Blepharitis and Proper Eyelid Hygiene

Joshua J. Pray, PharmD Candidate, W. Steven Pray, PhD, RPh



The eyelids perform many functions. They cover and protect the cornea, preventing scarring, infection, epithelial defects, and vascularization.[1] Closing the eyelids distributes tears across the surface of the eye, wetting and protecting the eye. Certain conditions, however, can compromise the function of the eyelids.

Blepharitis is a chronic condition in which the eyelid margins are inflamed. It does not cause a reduction in visual acuity or a sensitivity to light.[2] The general public has little knowledge of the term, yet the condition is very common, and is frequently seen by ophthalmologists.[3] There are two types: anterior and posterior.

Posterior Blepharitis. Posterior blepharitis is immunological in origin, and arises as a result of meibomian gland dysfunction.[4] There are approximately 30 meibomian glands per lid. They are located just behind the eyelashes, in a row parallel to the lid margins.[1,3] These sebaceous glands produce the lipid layer of tears. This lipid layer is critical in preventing tear evap-oration, ensuring a smooth optical surface, and reducing the ability of lipids from the surface of the surrounding skin to enter and contaminate the eyes.

Anterior Blepharitis. Anterior blepharitis is staphylococcal or seborrheic in origin, and is less common than posterior blepharitis.[4,5] The seborrheic type is produced as a result of immunological factors and is more common in patients with preexisting acne rosacea or seborrheic dermatitis of the scalp or facial areas.[4,6] If it is caused by acne rosacea (as implicated by telangiectatic areas on the cheeks, nose, chin, and lid margins), it is known as ocular rosacea.[1]

Mixed Blepharitis. Blepharitis may have components of anterior and posterior pathologies. For example, an inherent meibomian gland-induced blepharitis may thicken lipid secretions, impairing their elimination. This predisposes the patient to secondary staphylococcal infection at the bases of the lids. Staphylococci release lipases and toxins, which produce increased irritation of the lids, possibly even to the extent that open lesions develop.[4]

Blepharitis is more common as patients age.[6] Blepharitis arising from meibomian pathol-ogy is more common in fair-skinned patients, perhaps because acne rosacea is more frequently found in this group.[3] Blepharitis asso-ciated with meibomian pathology lacks a gender differentiation, but it may occur with greater frequency in those living in cooler climates.[3] When the ophthalmic problems associated with Down's syndrome are explored, investigators have discovered that 7%-30% of people with Down's syndrome have blepharitis.[7,8] Investigators also found that 15% of a group of mentally ill patients and 21% of patients with coexisting mental illness and mental retardation experienced blepharitis, a significantly higher percentage than in the general population.[9]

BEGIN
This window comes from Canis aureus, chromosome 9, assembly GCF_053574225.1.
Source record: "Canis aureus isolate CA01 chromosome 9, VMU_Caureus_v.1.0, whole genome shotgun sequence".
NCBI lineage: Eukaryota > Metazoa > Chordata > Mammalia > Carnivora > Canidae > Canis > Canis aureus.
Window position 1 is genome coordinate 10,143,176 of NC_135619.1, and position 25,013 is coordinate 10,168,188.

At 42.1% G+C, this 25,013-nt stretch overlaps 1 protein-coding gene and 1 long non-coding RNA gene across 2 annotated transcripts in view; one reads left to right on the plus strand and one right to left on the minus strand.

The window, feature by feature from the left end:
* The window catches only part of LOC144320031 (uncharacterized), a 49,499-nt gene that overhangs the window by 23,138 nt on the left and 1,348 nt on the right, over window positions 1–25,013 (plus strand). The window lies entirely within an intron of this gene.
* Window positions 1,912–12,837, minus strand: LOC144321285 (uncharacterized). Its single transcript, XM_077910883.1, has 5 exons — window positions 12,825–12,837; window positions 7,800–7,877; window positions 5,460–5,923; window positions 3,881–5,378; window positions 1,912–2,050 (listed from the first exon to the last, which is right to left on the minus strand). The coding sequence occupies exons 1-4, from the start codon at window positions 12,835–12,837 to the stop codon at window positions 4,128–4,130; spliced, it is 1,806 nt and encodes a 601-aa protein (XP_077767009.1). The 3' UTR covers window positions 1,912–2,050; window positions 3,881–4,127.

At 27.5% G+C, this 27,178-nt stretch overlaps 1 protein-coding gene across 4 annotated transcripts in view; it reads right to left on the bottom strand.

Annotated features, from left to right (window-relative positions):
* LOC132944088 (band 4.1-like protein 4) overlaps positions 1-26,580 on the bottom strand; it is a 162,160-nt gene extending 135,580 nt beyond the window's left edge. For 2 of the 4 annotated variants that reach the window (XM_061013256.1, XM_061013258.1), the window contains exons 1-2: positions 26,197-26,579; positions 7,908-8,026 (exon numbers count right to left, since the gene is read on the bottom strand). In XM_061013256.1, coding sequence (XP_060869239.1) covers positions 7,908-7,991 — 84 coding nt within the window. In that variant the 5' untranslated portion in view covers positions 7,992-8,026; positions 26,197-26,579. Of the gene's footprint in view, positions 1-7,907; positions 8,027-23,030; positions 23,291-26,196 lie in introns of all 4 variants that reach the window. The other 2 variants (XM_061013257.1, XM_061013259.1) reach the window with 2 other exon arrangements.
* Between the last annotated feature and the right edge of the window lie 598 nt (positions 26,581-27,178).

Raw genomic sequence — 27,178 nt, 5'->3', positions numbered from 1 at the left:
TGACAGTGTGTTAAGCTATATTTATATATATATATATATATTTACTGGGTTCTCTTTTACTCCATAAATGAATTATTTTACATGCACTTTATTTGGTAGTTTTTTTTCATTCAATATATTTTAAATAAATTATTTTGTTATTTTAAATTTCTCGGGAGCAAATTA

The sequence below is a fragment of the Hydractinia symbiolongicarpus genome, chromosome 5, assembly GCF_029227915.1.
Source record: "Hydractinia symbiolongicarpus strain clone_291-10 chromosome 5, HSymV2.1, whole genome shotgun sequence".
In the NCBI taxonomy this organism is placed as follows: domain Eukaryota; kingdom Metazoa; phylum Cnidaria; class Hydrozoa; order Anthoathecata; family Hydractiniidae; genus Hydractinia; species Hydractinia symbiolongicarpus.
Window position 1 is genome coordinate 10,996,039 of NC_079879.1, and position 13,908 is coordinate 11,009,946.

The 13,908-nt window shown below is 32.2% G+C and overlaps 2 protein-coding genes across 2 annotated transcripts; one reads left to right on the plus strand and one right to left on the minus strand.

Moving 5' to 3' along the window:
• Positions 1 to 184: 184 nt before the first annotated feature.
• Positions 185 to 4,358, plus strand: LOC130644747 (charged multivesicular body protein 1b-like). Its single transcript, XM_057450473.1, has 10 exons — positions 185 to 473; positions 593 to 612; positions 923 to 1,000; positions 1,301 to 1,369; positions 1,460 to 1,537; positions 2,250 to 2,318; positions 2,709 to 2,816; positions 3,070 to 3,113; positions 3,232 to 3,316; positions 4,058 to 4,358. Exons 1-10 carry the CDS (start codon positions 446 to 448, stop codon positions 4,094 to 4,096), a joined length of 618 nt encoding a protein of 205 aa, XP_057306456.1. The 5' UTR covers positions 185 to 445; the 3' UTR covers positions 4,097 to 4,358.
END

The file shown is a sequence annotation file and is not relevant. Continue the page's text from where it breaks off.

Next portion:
The posterior form of blepharitis causes a gritty, burning sensation that is more pronounced when the patient awakens from sleep.[4] The morning peak in severity is a result of inflammatory mediators collecting underneath the eyelids as the patient sleeps. As the condition progresses, the meibomian glands undergo fibrosis, which eventually lessens the nocturnal mediator release, thereby lessening the symptoms upon awakening.[5] However, discomfort during the daytime continuously worsens, which is typical of immunological conditions.[4]

Anterior blepharitis of staphylococcal origin produces crusting and irritation at the base of the eyelashes.[4] The eyelids are sometimes even stuck together when the patient awakens.[6] The eyes are red and there is a foreign body sensation.[10] Skin adjacent to the eyelids may also become inflamed.[5] If the condition continues for a sufficient time, the eyelid can become denuded of lashes.

If the patient's blepharitis arises as a result of seborrheic causes, the crusting will have an oily consistency, similar to the greasy feel of skin scaling with seborrheic dermatitis. The eyelids may be pruritic.[11] Anterior blepharitis lacks the diurnal variation in intensity that is typical of the posterior form of the disease.[5]

Photophobia is common among patients who have blepharitis. In children, it may be so severe that they refuse to play outdoors.[12]